When it comes to the perfect training program, there are three key variables for gaining strength and muscle mass: the number of sets per bodypart, the number of reps completed per set and the frequency with which each bodypart is trained.
Yet, if you were to ask the bodybuilding industry’s biggest pros for their numbers of sets, reps and training frequency, you’d be surprised at how much their answers would differ. This means that different training schemes work better for some individuals than for others, which is often a frustrating realization for aspiring bodybuilders seeking the best way to train.
The Big Debate
This topic is debated in local gyms, college strength rooms and exercise physiology laboratories. There are so many differing opinions that it makes even the smartest exercise scientist’s head spin. Searching through scientific journals only turns up conclusions that vary from one study to another. Most scientific studies have two major flaws. One problem is that they often involve only a small group of subjects (usually 10-20) who are supposed to represent the bodybuilding majority. The other problem is that many weightlifting studies use beginners as subjects. Even the least-educated bodybuilder knows that beginners respond to training much differently than experienced bodybuilders.
Fortunately, scientists from Arizona State University in Mesa, Arizona, have published a study that could give us some solid answers. They gathered data from 140 well-designed weightlifting studies and compared the optimum number of reps and sets and the best training frequency for inducing strength gains in both novice and trained (defined as having lifted weights consistently for more than one year) weightlifters. Then, the data was analyzed using a statistics method that calculated the optimal rep, set and frequency scheme for beginner and advanced weightlifters (see “Strong Results” sidebar).
Intensity refers to the number of reps and the amount of weight employed.
The study concluded that beginners should start with a program of higher reps and lighter weight. Those who have been lifting for less than a year should use weights that allow 12-15 reps to be completed per set. Beginners make considerable strength gains by adaptations that occur within the nervous system. Lifting weights teaches the nervous system how to fire signals to the muscles faster and more efficiently so that the right muscle fibers are optimally recruited during a lift. Using more repetitions allows the nervous system to get more practice, as it must work to control each and every rep.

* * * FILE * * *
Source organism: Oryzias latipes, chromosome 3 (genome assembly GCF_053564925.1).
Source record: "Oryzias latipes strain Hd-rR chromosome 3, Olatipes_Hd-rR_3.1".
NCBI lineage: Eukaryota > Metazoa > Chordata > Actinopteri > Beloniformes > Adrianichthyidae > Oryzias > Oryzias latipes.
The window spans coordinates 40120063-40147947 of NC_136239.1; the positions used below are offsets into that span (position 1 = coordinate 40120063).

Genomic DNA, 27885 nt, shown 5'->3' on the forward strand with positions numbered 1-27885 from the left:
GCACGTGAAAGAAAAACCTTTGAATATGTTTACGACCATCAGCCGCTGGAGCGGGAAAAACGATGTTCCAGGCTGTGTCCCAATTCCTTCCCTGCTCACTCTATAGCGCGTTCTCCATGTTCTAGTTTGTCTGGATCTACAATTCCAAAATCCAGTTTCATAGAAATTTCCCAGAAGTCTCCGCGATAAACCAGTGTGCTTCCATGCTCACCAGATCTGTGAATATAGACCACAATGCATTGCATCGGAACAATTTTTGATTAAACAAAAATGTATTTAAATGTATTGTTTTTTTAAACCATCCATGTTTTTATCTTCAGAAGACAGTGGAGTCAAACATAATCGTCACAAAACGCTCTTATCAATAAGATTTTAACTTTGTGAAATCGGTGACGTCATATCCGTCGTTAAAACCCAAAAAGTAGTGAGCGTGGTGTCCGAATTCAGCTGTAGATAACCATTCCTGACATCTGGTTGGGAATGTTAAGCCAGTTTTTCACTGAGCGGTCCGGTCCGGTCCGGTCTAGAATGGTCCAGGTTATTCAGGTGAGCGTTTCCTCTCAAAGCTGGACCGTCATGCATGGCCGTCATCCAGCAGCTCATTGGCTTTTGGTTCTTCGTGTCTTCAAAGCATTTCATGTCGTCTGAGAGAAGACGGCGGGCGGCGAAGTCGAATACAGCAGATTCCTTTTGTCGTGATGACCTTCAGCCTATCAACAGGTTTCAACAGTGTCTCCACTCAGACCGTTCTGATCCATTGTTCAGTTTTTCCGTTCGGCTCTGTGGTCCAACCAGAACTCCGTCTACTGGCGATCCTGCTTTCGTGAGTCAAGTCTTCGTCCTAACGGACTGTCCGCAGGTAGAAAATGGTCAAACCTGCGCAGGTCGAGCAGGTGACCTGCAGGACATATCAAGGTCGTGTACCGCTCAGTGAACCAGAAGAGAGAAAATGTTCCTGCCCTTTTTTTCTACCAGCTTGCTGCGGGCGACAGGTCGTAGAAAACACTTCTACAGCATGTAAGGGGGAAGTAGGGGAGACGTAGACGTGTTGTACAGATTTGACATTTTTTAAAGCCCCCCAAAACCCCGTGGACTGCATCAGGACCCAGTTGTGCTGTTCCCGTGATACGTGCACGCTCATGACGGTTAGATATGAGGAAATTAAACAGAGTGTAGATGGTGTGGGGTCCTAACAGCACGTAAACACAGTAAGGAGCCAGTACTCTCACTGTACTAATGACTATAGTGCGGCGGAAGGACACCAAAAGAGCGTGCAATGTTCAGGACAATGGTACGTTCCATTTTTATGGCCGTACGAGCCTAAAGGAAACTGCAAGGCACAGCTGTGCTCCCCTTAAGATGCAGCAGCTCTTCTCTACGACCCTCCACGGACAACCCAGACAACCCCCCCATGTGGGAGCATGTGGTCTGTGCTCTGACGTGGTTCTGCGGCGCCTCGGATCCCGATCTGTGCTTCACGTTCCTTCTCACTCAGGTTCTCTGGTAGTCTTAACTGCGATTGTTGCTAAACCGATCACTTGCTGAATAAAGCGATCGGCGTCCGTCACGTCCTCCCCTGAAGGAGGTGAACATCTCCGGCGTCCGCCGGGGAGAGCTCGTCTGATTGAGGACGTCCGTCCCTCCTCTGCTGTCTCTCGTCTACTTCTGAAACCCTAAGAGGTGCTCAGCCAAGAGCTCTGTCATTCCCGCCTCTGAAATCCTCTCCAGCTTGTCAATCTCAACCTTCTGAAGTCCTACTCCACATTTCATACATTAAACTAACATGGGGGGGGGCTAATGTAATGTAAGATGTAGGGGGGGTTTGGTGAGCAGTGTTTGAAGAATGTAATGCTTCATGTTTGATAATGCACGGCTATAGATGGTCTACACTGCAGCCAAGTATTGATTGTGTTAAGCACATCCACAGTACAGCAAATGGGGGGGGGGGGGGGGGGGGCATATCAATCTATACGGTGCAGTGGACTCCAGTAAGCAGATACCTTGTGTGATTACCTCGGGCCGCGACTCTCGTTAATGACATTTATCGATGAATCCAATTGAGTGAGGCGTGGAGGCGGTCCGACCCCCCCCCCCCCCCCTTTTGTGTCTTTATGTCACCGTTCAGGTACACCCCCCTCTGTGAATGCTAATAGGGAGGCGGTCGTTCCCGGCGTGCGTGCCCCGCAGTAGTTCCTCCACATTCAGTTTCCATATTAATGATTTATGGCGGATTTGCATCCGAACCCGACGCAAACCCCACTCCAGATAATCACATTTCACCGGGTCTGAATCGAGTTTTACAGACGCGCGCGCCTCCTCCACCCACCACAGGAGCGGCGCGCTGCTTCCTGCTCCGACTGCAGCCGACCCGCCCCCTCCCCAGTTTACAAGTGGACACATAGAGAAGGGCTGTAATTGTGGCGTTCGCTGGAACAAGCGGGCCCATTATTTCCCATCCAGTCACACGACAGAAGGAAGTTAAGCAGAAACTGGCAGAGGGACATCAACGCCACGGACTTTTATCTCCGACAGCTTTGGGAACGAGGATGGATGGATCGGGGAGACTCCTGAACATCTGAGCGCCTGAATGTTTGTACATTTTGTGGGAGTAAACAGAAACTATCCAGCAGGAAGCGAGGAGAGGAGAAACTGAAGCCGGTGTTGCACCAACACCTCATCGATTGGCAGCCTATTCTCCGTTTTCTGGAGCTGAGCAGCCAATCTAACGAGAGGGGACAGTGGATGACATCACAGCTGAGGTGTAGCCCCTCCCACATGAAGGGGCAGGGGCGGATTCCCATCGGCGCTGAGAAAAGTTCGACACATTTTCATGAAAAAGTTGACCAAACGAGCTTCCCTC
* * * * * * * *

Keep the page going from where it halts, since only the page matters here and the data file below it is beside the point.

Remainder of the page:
For advanced trainers, heavier weight and lower reps produced the greatest strength gains. If you’ve been training for more than a year and are interested in making strength gains, use weights that allow you to complete about six to eight reps per set. According to the concept of progressive overload, as muscles adapt to repeated training, you must challenge them with heavier weight.
Therefore, advanced trainers need to use poundages that are relatively heavier than those a beginner would use.
Pump Up The Volume
Volume refers to the total number of sets performed for one bodypart during a workout. If you do three sets of three exercises for chest, the total volume is nine sets.
The Arizona team discovered that beginners should complete only three or four sets per bodypart for good strength results. In the study, optimal results for beginners interested in gaining strength were achieved with three sets of one exercise per bodypart.
When performing only one exercise per bodypart, we recommends that it be a basic exercise, such as bench presses or incline bench presses for chest, barbell or dumbbell overhead presses for shoulders, barbell rows or pulldowns for back, squats or leg presses for legs, close-grip bench presses or skull-crushers for triceps and standing barbell or dumbbell curls for biceps. Considering its lower volume of exercises, this workout can be done as one full-body workout or split into two separate workouts that train the entire body (quads, hams, chest and triceps one day, for example, and back, shoulders, biceps and calves the next).